My monthly Tolkien reading yesterday from A Reader’s Companion by Hammond and Scull took me on a journey into the ancient past, both in Tolkien’s Legendarium and in our own world. The rise and fall of empires; the hubris of man and his futile pursuit of immortality; the triumph of time over all things . . . all of this from a few lines of a two hundred year old poem about a three thousand years dead king.
It all started with a note (p. 485) referencing this passage in Chapter 7 Journey to the Cross-Roads in Book Four of The Lord of the Rings:
At length they reached the trees, and found that they stood in a great roofless ring, open in the middle to the sombre sky; and the spaces between their immense boles were like the great dark arches of some ruined hall. In the very centre four ways met. Behind them lay the road to the Morannon; before them it ran out again upon its long journey south; to their right the road from old Osgiliath came climbing up, and crossing, passed out eastward into darkness: the fourth way, the road they were to take.
Standing there for a moment filled with dread Frodo became aware that a light was shining; he saw it glowing on Sam’s face beside him. Turning towards it, he saw, beyond an arch of boughs, the road to Osgiliath running almost as straight as a stretched ribbon down, down, into the West. There, far away, beyond sad Gondor now overwhelmed in shade, the Sun was sinking, finding at last the hem of the great slow-rolling pall of cloud, and falling in an ominous fire towards the yet unsullied Sea. The brief glow fell upon a huge sitting figure, still and solemn as the great stone kings of Argonath. The years had gnawed it, and violent hands had maimed it. Its head was gone, and in its place was set in mockery a round rough-hewn stone, rudely painted by savage hands in the likeness of a grinning face with one large red eye in the midst of its forehead. Upon its knees and mighty chair, and all about the pedestal, were idle scrawls mixed with the foul symbols that the maggot-folk of Mordor used.
Suddenly, caught by the level beams, Frodo saw the old king’s head: it was lying rolled away by the roadside. ‘Look, Sam!’ he cried, startled into speech. ‘Look! The king has got a crown again!’
The eyes were hollow and the carven beard was broken, but about the high stern forehead there was a coronal of silver and gold. A trailing plant with flowers like small white stars had bound itself across the brows as if in reverence for the fallen king, and in the crevices of his stony hair yellow stonecrop gleamed.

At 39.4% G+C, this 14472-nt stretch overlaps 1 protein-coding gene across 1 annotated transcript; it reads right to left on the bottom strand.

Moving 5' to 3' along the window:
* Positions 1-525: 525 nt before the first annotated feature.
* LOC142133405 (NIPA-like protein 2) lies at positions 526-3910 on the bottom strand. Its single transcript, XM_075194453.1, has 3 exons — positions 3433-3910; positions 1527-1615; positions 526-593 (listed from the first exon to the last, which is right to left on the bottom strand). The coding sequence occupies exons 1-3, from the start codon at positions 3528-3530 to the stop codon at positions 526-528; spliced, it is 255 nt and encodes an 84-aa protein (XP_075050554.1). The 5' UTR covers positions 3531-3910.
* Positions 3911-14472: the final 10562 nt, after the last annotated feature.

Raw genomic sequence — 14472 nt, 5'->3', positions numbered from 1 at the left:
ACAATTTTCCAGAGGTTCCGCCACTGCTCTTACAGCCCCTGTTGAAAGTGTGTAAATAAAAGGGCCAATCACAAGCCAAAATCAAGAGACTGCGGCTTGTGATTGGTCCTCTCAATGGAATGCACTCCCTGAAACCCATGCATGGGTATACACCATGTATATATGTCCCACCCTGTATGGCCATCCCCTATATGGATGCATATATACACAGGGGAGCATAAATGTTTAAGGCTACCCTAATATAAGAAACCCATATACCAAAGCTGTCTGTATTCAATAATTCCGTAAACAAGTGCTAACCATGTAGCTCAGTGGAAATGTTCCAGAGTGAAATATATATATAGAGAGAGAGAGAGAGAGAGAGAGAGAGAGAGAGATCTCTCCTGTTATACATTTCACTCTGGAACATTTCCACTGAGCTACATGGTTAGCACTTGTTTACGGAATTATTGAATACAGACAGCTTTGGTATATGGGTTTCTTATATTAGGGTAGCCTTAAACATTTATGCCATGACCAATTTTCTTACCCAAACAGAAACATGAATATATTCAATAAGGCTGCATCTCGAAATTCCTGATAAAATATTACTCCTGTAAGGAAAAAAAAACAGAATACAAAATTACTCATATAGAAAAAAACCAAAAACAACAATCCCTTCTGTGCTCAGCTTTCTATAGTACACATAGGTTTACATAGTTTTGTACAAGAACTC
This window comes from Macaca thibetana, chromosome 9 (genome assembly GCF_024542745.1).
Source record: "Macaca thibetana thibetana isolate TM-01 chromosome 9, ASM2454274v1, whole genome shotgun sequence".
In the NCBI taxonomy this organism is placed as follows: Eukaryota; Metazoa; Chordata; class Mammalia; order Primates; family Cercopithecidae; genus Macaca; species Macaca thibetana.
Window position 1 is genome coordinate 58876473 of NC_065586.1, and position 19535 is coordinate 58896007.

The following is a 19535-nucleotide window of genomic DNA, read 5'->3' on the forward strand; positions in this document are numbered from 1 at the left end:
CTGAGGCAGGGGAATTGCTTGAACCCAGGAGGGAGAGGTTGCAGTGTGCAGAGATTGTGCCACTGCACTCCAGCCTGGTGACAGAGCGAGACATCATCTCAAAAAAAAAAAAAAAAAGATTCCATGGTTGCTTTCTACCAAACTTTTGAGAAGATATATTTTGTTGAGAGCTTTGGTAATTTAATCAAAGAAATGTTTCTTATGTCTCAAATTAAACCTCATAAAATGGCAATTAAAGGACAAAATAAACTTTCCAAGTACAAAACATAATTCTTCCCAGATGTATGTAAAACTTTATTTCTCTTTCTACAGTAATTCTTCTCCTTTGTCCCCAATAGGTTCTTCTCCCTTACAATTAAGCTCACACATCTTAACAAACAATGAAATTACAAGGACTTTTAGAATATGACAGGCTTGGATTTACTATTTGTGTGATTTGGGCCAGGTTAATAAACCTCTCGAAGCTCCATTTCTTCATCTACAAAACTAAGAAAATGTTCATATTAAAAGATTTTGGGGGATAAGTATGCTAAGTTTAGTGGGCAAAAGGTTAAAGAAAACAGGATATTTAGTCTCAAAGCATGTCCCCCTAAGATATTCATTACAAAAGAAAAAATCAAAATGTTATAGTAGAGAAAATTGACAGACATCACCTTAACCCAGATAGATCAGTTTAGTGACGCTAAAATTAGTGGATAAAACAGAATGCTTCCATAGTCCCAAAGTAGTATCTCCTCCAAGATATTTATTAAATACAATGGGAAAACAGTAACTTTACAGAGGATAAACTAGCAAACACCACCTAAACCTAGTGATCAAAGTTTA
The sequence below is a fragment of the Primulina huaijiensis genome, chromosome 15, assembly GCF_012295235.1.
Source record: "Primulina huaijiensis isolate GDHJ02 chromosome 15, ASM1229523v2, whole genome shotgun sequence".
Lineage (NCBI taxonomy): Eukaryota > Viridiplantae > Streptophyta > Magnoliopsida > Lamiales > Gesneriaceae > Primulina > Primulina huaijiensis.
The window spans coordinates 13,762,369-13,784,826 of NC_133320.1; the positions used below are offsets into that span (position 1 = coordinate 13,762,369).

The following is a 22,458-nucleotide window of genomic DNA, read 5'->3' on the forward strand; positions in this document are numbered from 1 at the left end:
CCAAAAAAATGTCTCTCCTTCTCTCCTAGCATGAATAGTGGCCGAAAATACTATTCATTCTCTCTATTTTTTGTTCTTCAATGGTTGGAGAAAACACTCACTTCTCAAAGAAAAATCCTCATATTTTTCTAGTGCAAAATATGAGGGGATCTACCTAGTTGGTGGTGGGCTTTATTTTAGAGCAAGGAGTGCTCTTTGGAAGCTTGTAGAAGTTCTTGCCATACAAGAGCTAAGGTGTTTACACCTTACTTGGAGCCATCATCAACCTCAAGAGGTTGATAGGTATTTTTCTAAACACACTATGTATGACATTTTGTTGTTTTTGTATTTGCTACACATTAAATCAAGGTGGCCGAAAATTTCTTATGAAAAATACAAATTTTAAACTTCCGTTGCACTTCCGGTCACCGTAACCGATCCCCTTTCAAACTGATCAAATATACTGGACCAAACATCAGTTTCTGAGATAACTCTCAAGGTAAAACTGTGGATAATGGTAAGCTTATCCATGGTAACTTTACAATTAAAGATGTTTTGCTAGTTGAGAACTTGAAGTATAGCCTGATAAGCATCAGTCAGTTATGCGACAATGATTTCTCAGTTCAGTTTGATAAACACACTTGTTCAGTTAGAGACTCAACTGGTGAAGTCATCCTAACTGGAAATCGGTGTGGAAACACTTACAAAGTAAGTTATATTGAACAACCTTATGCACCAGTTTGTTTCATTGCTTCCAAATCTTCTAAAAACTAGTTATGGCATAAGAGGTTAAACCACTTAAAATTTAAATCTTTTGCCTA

‘They cannot conquer for ever!’ said Frodo. And then suddenly the brief glimpse was gone. The Sun dipped and vanished, and as if at the shuttering of a lamp, black night fell.
H&S compare the statue’s description, ravages of time and hostility towards a once imposing figure to a poem commemorating a battered statute of an Egyptian pharaoh written by Percy Bysshe Shelly in the early 19th century entitled Ozymandias:
I met a traveller from an antique land
Who said: Two vast and trunkless legs of stone
Stand in the desert. Near them, on the sand,
Half sunk, a shattered visage lies, whose frown,
And wrinkled lip, and sneer of cold command,
Tell that its sculptor well those passions read
Which yet survive, stamped on these lifeless things,
The hand that mocked them and the heart that fed:
And on the pedestal these words appear:
‘My name is Ozymandias, king of kings:
Look on my works, ye Mighty, and despair!’
Nothing beside remains. Round the decay
Of that colossal wreck, boundless and bare
The lone and level sands stretch far away.
In a previous note (p. 477) for Chapter 5 The Window on the West (the chapter for which I named my blog domain), Hammond and Scull had referenced a letter Tolkien wrote to Rhona Beare on October 14, 1958:
The Númenóreans of Gondor were proud, peculiar, and archiac, and I think are best pictured in Egyptian terms. In many ways they resembled “Egyptians” – the love of, and power to construct, the gigantic and the massive. And in their great interest in ancestry and tombs.Letters of J.R.R. Tolkien, p. 281
The poem evokes sadness within me – men repeating for thousands of years their folly, their vainglory. Screams against the inevitable swept away by the sands of time. Nothing lasts forever and there is truly nothing new under the sun.
If we fast-forward another three thousand years, would a traveler find anything remaining of what we’ve built here in America? More than likely, the colossal statue of Rameses II would probably still be, if not standing, at least at rest.
And yet Tolkien evokes hope in his depiction of a fallen empire. His ‘shattered visage’ with a ‘coronal of silver and gold’ portended the return of the king and the fall of the current rising dark empire.